Longthorne, V. & Williams, G. Caspase activity is required for commitment to Fas-mediated apoptosis. EMBO J. 16, 3805–3812 (1997).

  13. 13

    Armstrong, R. C. et al. Fas-induced activation of the cell death-related protease CPP32 is inhibited by Bcl-2 and by ICE family protease inhibitors. J. Biol. Chem. 271, 16850–16855 (1996).

  14. 14

    Thornberry, N. A. et al. Acombinatorial approach defines specificities of members of the caspase family and granzyme B. J. Biol. Chem. 272, 17907–17911 (1997).

  15. 15

    Talanian, R. V. et al. Substrate specificities of caspase family proteases. J. Biol. Chem. 272, 9677–9682 (1997).

  16. 16

    Chinnaiyan, A. M. et al. Molecular ordering of the cell death pathway. J. Biol. Chem. 271, 4573–4576 (1996).

  17. 17

    Koopman, G. et al. Annexin V for flow cytometric detection of phosphatidylserine expression on B cells undergoing apoptosis. Blood 84, 1415–1420 (1994).

  18. 18

    Mosmann, T. Rapid colorimetric assay for cellular growth and survival: application to proliferation and cytotoxicity assays. J. Immunol. Method. 65, 55–63 (1983).

  19. 19

    Liu, X., Zou, H., Slaughter, C. & Wang, X. DFF, a heterodimeric protein that functions downstream of caspase-3 to trigger DNA fragmentation during apoptosis. Cell 89, 175–184 (1997).

  20. 20

    Ellis, R. E., Yuan, J. & Horvitz, H. R. Mechanisms and functions of cell death. Annu. Rev. Cell Biol. 7, 663–698 (1991).

  21. 21

    Ucker, D. S. et al. Genome digestion is a dispensable consequence of physiological cell death mediated by cytotoxic T lymphocytes. Mol. Cell. Biol. 12, 3060–3069 (1992).

  22. 22

    Peitsch, M., Mannherz, H. & Tschopp, J. The apoptosis endonucleases: cleaning up after cell death? Trends Cell Biol. 4, 37–41 (1994).

  23. 23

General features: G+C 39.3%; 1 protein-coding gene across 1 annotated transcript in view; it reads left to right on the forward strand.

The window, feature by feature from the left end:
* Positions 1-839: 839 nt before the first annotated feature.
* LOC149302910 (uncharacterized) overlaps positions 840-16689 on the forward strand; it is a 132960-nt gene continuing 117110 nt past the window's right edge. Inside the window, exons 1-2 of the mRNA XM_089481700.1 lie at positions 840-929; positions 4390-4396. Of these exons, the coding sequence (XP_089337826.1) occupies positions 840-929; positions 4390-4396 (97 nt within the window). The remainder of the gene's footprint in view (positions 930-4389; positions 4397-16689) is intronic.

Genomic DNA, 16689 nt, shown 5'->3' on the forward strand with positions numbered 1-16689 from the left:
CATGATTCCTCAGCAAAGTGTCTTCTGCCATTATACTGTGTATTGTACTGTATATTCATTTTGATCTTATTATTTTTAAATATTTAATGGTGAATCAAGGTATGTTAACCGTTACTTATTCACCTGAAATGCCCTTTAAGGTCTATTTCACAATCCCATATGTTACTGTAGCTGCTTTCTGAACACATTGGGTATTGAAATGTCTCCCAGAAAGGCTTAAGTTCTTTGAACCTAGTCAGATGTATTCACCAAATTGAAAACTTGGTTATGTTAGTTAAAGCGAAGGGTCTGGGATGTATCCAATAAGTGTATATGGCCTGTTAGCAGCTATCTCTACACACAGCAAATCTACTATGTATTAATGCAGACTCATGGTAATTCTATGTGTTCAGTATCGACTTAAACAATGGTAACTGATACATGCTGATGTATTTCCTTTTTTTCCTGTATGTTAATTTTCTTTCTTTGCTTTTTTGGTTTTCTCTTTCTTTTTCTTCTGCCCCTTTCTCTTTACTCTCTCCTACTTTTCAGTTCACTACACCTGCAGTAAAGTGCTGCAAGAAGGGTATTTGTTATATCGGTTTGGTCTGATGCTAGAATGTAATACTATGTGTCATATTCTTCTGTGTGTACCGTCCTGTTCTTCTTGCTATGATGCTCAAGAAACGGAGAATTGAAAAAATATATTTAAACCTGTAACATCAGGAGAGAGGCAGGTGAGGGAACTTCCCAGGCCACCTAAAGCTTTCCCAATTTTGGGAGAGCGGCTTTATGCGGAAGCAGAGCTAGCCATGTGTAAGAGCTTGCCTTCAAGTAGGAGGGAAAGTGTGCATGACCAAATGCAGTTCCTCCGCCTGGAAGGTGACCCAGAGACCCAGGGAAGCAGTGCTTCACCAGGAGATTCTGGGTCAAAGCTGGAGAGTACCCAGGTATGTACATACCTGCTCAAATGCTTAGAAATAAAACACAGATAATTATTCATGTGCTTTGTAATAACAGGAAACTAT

Cohen, J. J., Duke, R. C., Fadok, V. A. & Sellins, K. S. Apoptosis and programmed cell death in immunity. Annu. Rev. Immunol. 10, 267–293 (1992).

  24. 24

    Higuchi, R. in PCR Protocols: A guide to Methods and Applications 177–188 (Academic, San Diego, (1990)).

  25. 25

    Blanar, M. A. & Rutter, W. J. Interaction cloning: identification of a helix-loop-helix zipper protein that interacts with c-Fos. Science 256, 1014–1018 (1992).

  26. 26

    Mizushima, S. & Nagata, S. pEF-BOS: a powerful mammalian expression vector. Nucleic Acids Res. 18, 5322 (1990).

  27. 27

    Itoh, N. et al. The polypeptide encoded by the cDNA for human cell surface antigen Fas can mediate apoptosis. Cell 66, 233–243 (1991).

  28. 28

    Lamarre, D. et al. Structural and functional analysis of poly(ADP-ribose) polymerase: an immunological study. Biochim. Biophys. Acta 950, 147–160 (1988).

Download references


We thank R. V. Talanian for the caspase 3 expression plasmid, G. G. Poirier for anti-human poly(ADP-ribose) polymerase, M. A. Blanar for pGEX-2T[128/129], and S. Kumagai for secretarial assistance. This work was supported in parts by Grants-in-Aid from the Ministry of Education, Science, Sports and Culture in Japan.

Author information

Correspondence to Shigekazu Nagata.

Rights and permissions

Reprints and Permissions

About this article

Further reading


By submitting a comment you agree to abide by our Terms and Community Guidelines. If you find something abusive or that does not comply with our terms or guidelines please flag it as inappropriate.